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I coined a term “marko-babble” to cover all the gibberish marketers use to try and justify their opinions and decisions.  You’ll know marko-babble when you hear it. It’s a lot of “no there there” reasoning and makes you scratch your head in wonderment.

There’s also a great deal of brand-o-babble out there in the brand planning sphere.  One example I came across recently was the use of the Jungian archetypes.  A brand agency smartly used the idea to sell a strategy project to a university.  Sounds higher ed, no?  Name drop Carl Jung.  Well, the problem was, the brand shop did 500 interviews of students, faculty and staff (good homework, for sure) but it resulted in three clusters of archetypal users or consumer: Supportive Advocate, Experiential Adventurer, and Determined Enthusiast.  Sound like the entire planet to me.  Then they built the strategy off these three groups.

It’s important to understand customer care-abouts. But what the brand shop neglected to do, at least as far as I can, was to include brand good-ats into the equation.  Without a balance of good-ats and care-abouts you are simply pandering to your existing target. And overlooking endemic values that make your brand great.  It’s not a smart growth strategy.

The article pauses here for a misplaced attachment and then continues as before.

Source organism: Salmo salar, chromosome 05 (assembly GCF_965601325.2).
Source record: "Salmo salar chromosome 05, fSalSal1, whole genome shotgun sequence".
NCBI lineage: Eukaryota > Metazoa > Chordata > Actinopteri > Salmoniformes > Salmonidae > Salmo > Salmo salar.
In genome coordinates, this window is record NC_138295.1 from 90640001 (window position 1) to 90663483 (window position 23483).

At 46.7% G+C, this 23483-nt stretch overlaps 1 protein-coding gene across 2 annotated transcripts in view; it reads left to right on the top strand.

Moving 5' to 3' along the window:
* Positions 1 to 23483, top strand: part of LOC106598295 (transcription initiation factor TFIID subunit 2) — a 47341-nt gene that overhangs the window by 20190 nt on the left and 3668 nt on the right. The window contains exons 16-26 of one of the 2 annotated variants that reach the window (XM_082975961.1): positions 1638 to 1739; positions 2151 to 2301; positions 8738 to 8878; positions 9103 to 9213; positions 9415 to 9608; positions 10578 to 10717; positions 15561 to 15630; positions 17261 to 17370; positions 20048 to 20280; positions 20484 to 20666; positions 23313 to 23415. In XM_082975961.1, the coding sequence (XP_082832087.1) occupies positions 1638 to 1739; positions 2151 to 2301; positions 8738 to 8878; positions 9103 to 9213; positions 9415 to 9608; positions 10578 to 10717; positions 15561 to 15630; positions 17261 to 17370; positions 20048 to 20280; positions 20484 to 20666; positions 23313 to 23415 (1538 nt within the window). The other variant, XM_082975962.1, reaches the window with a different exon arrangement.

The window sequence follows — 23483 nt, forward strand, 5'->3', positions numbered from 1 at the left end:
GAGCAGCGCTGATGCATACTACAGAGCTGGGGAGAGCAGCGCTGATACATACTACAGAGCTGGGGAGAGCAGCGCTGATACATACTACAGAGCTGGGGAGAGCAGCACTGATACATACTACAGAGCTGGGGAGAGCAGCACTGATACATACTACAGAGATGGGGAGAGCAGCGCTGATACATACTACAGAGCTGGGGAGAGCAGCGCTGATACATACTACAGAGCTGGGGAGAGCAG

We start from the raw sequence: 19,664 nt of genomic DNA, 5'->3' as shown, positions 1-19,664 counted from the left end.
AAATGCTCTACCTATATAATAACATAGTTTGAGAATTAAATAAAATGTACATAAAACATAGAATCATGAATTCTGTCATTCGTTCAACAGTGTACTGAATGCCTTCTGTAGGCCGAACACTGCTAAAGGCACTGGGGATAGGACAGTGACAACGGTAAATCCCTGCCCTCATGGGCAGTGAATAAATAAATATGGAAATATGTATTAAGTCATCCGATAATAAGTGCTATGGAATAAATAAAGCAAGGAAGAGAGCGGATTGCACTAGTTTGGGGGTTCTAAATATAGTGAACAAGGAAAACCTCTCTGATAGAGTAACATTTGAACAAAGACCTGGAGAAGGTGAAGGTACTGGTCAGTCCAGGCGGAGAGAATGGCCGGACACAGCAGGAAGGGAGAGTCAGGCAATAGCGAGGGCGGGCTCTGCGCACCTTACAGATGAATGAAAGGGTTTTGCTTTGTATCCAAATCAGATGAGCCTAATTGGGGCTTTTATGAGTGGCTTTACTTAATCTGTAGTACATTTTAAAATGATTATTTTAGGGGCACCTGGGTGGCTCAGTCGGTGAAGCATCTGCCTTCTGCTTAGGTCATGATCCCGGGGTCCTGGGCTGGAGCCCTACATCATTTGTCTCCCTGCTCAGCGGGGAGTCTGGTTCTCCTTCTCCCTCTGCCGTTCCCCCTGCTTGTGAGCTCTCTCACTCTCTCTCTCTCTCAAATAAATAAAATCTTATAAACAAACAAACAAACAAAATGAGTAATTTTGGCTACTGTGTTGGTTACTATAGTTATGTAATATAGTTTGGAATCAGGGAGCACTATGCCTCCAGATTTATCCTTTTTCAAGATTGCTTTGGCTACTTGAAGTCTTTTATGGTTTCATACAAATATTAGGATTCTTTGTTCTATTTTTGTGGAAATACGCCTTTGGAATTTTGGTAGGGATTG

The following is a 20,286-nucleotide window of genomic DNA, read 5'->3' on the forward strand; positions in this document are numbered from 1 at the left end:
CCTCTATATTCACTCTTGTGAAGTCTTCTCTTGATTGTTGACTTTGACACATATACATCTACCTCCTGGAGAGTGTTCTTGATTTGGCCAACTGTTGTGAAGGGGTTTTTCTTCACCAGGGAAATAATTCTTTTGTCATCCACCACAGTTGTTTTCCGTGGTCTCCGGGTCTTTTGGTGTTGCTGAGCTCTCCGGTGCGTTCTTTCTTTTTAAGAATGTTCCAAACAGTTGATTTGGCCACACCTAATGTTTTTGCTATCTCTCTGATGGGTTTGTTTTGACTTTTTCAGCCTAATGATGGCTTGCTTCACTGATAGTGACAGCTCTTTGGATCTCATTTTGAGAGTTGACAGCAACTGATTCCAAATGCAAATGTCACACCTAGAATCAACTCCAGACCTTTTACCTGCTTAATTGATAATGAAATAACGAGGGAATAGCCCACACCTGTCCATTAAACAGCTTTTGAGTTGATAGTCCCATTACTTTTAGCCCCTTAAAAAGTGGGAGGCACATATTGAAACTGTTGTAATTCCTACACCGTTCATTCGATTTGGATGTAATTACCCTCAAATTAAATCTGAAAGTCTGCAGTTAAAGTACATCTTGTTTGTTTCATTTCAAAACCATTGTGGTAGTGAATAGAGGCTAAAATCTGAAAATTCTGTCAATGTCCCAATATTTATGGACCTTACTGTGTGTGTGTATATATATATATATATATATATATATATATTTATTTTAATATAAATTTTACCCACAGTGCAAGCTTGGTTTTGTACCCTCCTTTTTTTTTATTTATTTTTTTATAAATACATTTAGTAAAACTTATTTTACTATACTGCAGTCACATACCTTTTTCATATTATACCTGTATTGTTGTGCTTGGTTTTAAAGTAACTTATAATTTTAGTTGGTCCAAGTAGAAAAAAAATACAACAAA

Add to that the fact that the three archetypes, combined, are not particularly discrete and you really water down the value prop.

And that’s no babble. Peace.

 

 

Key Brand Indicators.

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One of my jobs as a brand planner is to help companies focus. When a brand is focused, consumers can focus.

The opposite of focus in brand planning is The Fruit Cocktail Effect. That’s what happens when you try to promote yourself as too many things. With fruit cocktail, the peach tastes like the pear which tastes like the grape and the pineapple and the cherry. There is no differentiation, it’s just one sugary mess. That’s what happens to brands that don’t focus.

Lots of marketers today talk about KPIs or key performance indicators. They are a great way to manage business. (You can’t manage what you don’t measure.) But in brand planning we are not measuring Excel charts of KPIs, we are managing attitudes, beliefs and biases — and a limited few, at that. For the sake of this discussion let’s call them KBIs or key brand indicators.  To avoid The Fruit Cocktail Effect, What’s The Idea? dictates a One Claim, Three Proof Plank brand strategy. Effectively, measuring four things.